The issue of what exactly comprises damage to the physical body appears in a number of contemporary debates within medicine and more widely, and forms the main topic of the Museum’s Friends’ Secretary’s PhD research. For example, what constitutes modern categories such as “self-harm”, addiction and cosmetic body modification, and how have these been constructed medically and socially in relation to body, mind and self? Such topics have been previously explored by the “Damaging the Body” seminar series, co-organised by the Friends’ Secretary. By adopting a historical perspective, this seminar series has encouraged reflection on medical and non-medical concepts of damage, suggesting that the very idea of “damage” is problematic and unstable. Two forthcoming debates will explore these issues in more detail, providing four very different perspectives on a particular topic before opening up discussion to a public audience.
On Monday 21 May, St Bartholomew’s Hospital Pathology Museum & Gallery will host Foreign Bodies? – Self-Injury, Surgery and Performance, a panel discussion considering the variety of ways in which acts and objects are attributed medical, social, political and aesthetic meaning. Drawing on their own research relating to the topic of so-called self-inflicted injury within history, literature and the arts, specialists will open up broader philosophical and historical ideas for debate with the audience. Speakers are: Emma Spary (University of Cambridge); Louise Hide (Birkbeck Pain Project, Birkbeck, University of London); Mary Cappello (University of Rhode Island) and Dominic Johnson (Queen Mary, University of London). For full titles and event details, visit the Damaging the Body website.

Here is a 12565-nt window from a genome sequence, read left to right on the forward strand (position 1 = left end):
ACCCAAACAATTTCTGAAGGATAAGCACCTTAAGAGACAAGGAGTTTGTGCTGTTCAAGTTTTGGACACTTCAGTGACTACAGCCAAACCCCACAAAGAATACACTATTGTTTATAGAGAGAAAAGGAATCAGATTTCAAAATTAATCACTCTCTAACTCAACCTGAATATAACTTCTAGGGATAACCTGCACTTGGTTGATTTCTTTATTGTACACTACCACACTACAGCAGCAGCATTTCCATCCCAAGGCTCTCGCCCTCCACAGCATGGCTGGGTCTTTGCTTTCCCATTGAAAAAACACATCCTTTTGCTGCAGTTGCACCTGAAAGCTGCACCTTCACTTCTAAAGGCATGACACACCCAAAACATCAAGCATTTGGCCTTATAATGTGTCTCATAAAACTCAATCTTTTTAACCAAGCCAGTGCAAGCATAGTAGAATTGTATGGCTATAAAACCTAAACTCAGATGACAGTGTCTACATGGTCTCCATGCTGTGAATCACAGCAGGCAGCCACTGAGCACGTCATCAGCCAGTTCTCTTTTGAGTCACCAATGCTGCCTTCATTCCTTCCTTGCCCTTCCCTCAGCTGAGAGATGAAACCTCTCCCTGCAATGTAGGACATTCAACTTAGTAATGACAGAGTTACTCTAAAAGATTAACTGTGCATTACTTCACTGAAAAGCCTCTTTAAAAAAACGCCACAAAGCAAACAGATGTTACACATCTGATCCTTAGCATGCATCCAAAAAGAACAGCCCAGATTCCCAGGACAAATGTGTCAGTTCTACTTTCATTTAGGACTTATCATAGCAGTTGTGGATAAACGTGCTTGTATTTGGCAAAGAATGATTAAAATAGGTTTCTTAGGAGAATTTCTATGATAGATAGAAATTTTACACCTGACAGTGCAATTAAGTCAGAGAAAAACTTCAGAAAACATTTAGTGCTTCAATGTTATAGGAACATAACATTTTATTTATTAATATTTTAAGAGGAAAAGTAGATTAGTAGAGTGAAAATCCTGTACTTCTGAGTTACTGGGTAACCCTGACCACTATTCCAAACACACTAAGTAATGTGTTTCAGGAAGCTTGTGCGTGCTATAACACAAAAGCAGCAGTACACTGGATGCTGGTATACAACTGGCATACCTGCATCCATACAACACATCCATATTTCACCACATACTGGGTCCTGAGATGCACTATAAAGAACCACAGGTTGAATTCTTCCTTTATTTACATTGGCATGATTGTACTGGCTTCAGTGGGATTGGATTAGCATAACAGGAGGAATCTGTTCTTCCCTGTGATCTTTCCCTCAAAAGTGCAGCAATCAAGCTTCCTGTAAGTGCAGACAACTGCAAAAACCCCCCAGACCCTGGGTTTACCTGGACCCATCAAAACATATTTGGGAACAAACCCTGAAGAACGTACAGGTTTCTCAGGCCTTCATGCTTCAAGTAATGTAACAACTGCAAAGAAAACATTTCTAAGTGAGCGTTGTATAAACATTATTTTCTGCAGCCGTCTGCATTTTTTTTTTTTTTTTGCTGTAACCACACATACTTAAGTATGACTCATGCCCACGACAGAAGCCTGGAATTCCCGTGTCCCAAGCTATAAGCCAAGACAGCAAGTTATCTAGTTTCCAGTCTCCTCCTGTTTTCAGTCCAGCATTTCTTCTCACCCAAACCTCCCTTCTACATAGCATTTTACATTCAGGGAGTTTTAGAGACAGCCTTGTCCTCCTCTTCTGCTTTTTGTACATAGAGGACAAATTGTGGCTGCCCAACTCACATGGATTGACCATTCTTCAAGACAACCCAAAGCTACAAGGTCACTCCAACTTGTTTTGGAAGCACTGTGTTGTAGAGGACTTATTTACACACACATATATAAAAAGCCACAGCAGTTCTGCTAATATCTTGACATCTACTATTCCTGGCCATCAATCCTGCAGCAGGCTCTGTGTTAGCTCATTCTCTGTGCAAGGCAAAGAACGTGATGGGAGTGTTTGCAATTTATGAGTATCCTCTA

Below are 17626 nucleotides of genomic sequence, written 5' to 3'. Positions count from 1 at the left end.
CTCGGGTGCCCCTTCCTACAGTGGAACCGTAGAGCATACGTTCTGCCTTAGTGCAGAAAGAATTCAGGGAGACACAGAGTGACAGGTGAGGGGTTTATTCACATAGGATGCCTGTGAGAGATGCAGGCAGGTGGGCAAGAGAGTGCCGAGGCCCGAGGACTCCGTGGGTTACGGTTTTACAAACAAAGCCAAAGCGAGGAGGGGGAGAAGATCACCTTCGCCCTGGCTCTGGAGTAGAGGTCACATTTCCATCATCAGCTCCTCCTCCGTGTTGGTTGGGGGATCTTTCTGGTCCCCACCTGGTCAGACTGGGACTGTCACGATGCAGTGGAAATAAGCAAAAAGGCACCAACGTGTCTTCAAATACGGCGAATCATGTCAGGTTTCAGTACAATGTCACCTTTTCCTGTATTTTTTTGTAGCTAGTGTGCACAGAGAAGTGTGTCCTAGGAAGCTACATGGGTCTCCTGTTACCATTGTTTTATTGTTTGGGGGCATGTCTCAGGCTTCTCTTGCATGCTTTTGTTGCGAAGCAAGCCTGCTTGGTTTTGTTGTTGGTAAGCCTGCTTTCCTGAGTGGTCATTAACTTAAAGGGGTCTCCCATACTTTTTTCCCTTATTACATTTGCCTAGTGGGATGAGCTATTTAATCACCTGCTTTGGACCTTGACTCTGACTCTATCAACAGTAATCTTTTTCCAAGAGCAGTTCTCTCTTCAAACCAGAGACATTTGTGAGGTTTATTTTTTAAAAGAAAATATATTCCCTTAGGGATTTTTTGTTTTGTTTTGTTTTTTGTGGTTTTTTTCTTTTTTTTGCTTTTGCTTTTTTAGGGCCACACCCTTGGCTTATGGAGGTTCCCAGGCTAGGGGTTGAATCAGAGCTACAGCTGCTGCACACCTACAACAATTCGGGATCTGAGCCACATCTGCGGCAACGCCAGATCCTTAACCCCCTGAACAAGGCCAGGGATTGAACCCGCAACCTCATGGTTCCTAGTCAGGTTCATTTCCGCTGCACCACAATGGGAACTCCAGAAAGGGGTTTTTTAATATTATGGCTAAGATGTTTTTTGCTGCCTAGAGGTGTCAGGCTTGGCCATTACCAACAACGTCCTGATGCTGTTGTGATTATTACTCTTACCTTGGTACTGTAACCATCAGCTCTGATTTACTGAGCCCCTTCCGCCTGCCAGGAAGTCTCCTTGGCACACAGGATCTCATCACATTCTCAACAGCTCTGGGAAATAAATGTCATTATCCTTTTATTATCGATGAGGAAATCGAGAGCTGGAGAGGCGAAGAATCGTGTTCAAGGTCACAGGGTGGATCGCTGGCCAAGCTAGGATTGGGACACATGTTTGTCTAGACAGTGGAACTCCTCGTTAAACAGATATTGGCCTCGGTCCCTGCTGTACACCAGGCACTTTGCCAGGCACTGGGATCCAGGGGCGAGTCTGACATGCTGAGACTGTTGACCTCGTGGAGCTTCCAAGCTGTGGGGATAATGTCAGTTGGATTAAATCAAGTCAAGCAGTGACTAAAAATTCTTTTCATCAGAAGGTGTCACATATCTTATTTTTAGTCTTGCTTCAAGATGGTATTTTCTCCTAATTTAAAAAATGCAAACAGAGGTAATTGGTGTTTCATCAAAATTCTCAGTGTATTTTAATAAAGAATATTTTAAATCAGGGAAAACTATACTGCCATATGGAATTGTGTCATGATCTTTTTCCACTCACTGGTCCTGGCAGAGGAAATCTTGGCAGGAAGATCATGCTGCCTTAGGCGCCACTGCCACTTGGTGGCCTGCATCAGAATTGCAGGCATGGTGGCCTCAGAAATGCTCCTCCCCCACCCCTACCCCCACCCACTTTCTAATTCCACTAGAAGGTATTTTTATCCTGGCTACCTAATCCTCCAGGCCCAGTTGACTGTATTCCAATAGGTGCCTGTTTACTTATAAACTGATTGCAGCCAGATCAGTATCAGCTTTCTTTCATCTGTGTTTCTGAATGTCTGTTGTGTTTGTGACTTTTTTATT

On Thursday 28 June, in conjunction with the University of the West of England Gender Studies Research Group, a debate at the Watershed in Bristol will discuss Eating Disorders and Gender in Culture, Psychology, History and Literature. Discussion will focus on cultural, historical and literary depictions of anorexia nervosa and other eating disorders. It will question how eating disorders are (or have been) perceived differently in relation to gender, thereby interrogating in what ways – biologically, culturally, and symbolically – extreme under-eating has been seen to damage male and female bodies differently and how this damage is described and contextualized in gendered terms. Speakers are: Charlotte Boyce (University of Portsmouth); Helen Malson (University of the West of England); Neula Kerr-Boyle (UCL) and Debra Ferreday (Lancaster University).
Both events will start at 6.30pm, with admission from 6pm. There is no need to book and admission is free. Refreshments will be provided. For more information on the “Damaging the Body” project, visit the website.